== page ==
Fairbanks Fish & Wildlife Field Office
In the Partners for Fish and Wildlife Program, we work with private
and other non-federal landowners who wish to voluntarily restore fish
and wildlife habitats on their land. This program emphasizes reestablishment
of native vegetation and natural ecological systems that benefit fish
and wildlife while meeting the needs and desires of private landowners.
We offer informal advice on the design and location of potential restoration
projects, and pay up to 50% of project costs. The Fish Passage Program
provides technical assistance and federal funds to remove, replace,
or retrofit culverts, weirs, abandoned dams or other structures that
impede fish movement. This program also supports surveys of fish barriers
within important watersheds. Funds may be used for projects on both
public and private lands.
In the Partners for Fish and Wildlife Program, we work with private and other non-federal landowners who wish to voluntarily restore fish and wildlife habitats on their land. This program emphasizes reestablishment of native vegetation and natural ecological systems that benefit fish and wildlife while meeting the needs and desires of private landowners. We offer informal advice on the design and location of potential restoration projects, and pay up to 50% of project costs. The Fish Passage Program provides technical assistance and federal funds to remove, replace, or retrofit culverts, weirs, abandoned dams or other structures that impede fish movement. This program also supports surveys of fish barriers within important watersheds. Funds may be used for projects on both public and private lands.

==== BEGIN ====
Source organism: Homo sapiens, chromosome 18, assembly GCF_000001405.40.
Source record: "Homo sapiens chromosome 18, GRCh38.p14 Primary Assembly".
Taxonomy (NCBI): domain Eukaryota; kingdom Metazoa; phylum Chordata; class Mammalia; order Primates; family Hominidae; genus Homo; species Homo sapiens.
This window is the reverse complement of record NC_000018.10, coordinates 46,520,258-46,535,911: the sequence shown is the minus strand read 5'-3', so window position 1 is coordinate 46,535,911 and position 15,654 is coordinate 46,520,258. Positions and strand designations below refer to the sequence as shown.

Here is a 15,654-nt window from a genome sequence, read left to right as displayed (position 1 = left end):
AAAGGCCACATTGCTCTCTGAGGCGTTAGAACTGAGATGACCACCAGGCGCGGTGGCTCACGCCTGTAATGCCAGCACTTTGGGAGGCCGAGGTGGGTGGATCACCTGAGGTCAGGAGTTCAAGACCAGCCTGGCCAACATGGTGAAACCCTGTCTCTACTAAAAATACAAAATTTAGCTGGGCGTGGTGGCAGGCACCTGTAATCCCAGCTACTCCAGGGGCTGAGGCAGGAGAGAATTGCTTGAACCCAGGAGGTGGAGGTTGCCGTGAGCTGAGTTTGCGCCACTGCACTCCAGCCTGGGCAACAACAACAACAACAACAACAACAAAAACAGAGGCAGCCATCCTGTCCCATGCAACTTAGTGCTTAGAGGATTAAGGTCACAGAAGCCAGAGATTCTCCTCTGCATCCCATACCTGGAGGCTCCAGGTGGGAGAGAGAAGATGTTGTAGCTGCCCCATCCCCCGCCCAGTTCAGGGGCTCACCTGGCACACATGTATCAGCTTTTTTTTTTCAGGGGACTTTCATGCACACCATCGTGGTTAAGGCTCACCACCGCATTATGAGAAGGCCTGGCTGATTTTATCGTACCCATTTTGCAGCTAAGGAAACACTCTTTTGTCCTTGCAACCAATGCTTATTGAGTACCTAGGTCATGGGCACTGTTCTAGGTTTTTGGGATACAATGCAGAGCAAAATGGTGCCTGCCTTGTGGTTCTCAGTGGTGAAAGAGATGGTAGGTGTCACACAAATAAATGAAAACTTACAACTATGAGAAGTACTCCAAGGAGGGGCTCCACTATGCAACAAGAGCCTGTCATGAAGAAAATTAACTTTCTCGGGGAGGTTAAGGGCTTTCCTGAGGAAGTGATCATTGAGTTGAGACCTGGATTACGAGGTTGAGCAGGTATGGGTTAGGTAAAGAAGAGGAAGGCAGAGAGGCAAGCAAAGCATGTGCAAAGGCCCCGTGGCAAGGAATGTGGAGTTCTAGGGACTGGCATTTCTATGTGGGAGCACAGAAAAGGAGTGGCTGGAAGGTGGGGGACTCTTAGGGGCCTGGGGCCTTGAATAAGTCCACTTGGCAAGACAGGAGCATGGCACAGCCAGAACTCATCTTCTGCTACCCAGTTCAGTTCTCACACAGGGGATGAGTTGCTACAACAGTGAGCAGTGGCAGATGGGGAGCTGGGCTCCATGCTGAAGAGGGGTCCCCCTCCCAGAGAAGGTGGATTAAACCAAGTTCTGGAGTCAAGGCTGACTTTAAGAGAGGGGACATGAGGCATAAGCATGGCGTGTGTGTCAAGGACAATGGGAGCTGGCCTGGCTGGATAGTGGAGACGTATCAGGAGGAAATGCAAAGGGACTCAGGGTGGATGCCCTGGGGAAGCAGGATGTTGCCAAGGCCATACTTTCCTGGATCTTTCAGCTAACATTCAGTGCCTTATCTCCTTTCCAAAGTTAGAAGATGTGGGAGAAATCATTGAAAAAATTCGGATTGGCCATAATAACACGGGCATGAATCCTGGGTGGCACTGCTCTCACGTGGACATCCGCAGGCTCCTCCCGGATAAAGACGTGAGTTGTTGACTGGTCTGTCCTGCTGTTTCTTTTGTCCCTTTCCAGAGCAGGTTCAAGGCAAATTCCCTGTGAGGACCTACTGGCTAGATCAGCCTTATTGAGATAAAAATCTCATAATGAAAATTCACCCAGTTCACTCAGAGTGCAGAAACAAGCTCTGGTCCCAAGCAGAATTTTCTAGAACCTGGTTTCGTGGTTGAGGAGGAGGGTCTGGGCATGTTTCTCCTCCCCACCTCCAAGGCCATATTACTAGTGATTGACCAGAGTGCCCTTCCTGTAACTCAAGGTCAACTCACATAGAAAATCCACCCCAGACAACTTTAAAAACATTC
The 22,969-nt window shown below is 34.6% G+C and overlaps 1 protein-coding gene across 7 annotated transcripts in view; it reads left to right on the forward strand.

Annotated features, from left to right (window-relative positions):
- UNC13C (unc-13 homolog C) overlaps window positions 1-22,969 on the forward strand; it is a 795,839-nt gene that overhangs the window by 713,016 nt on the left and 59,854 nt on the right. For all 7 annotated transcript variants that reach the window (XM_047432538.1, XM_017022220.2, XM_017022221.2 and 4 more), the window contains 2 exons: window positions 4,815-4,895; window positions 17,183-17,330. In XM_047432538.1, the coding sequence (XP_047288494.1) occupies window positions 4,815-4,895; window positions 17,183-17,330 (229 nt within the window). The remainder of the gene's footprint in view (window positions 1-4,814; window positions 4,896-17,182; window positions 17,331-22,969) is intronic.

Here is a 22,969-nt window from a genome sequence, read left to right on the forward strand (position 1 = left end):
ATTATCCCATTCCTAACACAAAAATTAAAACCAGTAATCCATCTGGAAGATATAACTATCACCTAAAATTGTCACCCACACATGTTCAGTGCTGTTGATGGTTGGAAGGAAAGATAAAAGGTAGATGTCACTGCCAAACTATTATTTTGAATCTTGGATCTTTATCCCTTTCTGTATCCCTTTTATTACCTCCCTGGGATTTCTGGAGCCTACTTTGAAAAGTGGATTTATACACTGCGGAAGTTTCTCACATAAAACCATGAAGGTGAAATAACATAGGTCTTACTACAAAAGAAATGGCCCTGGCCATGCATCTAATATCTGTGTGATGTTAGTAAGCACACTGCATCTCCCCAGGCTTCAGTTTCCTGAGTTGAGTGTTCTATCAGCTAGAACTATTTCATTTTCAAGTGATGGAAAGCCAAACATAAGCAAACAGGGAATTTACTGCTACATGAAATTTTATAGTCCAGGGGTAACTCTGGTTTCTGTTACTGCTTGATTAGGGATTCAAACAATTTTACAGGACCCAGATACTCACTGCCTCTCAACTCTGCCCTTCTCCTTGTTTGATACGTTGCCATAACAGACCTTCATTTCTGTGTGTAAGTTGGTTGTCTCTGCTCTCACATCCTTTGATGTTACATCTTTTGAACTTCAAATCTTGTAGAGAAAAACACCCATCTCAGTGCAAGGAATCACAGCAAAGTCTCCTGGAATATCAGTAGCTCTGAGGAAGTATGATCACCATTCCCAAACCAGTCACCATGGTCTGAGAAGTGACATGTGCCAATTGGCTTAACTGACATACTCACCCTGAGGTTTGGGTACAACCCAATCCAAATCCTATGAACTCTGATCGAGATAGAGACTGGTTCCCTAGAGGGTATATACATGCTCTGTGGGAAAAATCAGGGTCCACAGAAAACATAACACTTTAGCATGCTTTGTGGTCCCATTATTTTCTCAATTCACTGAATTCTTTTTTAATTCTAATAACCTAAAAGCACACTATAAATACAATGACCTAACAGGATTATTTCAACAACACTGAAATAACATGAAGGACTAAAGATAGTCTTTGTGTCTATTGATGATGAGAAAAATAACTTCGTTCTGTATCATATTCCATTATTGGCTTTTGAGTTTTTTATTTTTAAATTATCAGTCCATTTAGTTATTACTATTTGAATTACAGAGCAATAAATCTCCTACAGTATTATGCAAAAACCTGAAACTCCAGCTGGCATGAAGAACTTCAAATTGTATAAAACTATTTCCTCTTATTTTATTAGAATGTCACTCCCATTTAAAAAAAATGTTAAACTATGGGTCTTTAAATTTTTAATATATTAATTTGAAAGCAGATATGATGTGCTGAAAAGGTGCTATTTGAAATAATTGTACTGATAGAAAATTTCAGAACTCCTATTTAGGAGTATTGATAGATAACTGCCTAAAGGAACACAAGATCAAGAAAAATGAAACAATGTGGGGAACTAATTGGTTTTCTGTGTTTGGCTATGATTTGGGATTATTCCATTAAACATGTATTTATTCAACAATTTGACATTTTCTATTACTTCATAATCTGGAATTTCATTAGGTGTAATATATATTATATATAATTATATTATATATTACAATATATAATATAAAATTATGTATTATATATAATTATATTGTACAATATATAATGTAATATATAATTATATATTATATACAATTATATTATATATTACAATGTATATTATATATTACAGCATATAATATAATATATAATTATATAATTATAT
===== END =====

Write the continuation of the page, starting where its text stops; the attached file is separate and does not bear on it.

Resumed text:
Wedgewood Wildlife Habitat
This project involves the reclamation of a retired 25 acre gravel pit (now known as Wander Lake) in an increasingly urbanized section of Fairbanks, Alaska east of Wedgewood Resort. Gravel was mined from the site for a number of years, ending some time in the 1990s. The current lake is very steep-sided, deep (up to 60’) and has no outlet. The gravel banks support mainly invasive white sweet clover, and there are only three patches of shoreline that support aquatic vegetation such as bulrush and cattail. The only birds known to nest immediately adjacent to the lake include spotted sandpiper and semipalmated plover. There is a healthy aquatic insect population in the lake.
The steep sides of the former gravel pit are being contoured to create shallow littoral zones.
Photo Credit: USFWS
The goal of this project is to preserve and improve wildlife habitat in an area that’s becoming increasingly developed. This will be accomplished with the following habitat improvements:
•Extensive transportation of gravel and soil to create five acres of shallow littoral zones and a number of islands.
•Re-contouring of the shoreline in several areas to reduce erosion and promote vegetation growth.
•Sedges and other emergent native vegetation will be transplanted into the littoral zones.
•Non-game fish (longnose suckers, lake chub, and Alaska blackfish) have been transplanted into the former gravel pit to attract piscivorous mammals and birds such as ducks, loons, kingfishers, terns, and ospreys.
|Members of the Warrior Transition Unit, Company A, seine for non-game fish species that will be transplanted into the rehabilitated gravel pit and serve as food for piscivorous mammals and birds. Photo Credit: USFWS
Once the vegetation and fish populations are established, the lake will provide important stopover habitat for birds, including declining boreal-nesting ducks such as scaup and scoters, as well as other declining wetland breeders including horned grebes, lesser yellowlegs, and solitary sandpipers.
In addition to natural colonization by willows and other vegetation, cattails, bulrush, sedge, grass clumps and willows will be transplanted to create the structure that will attract nesting rusty blackbirds, a species of conservation concern, into the new wetlands.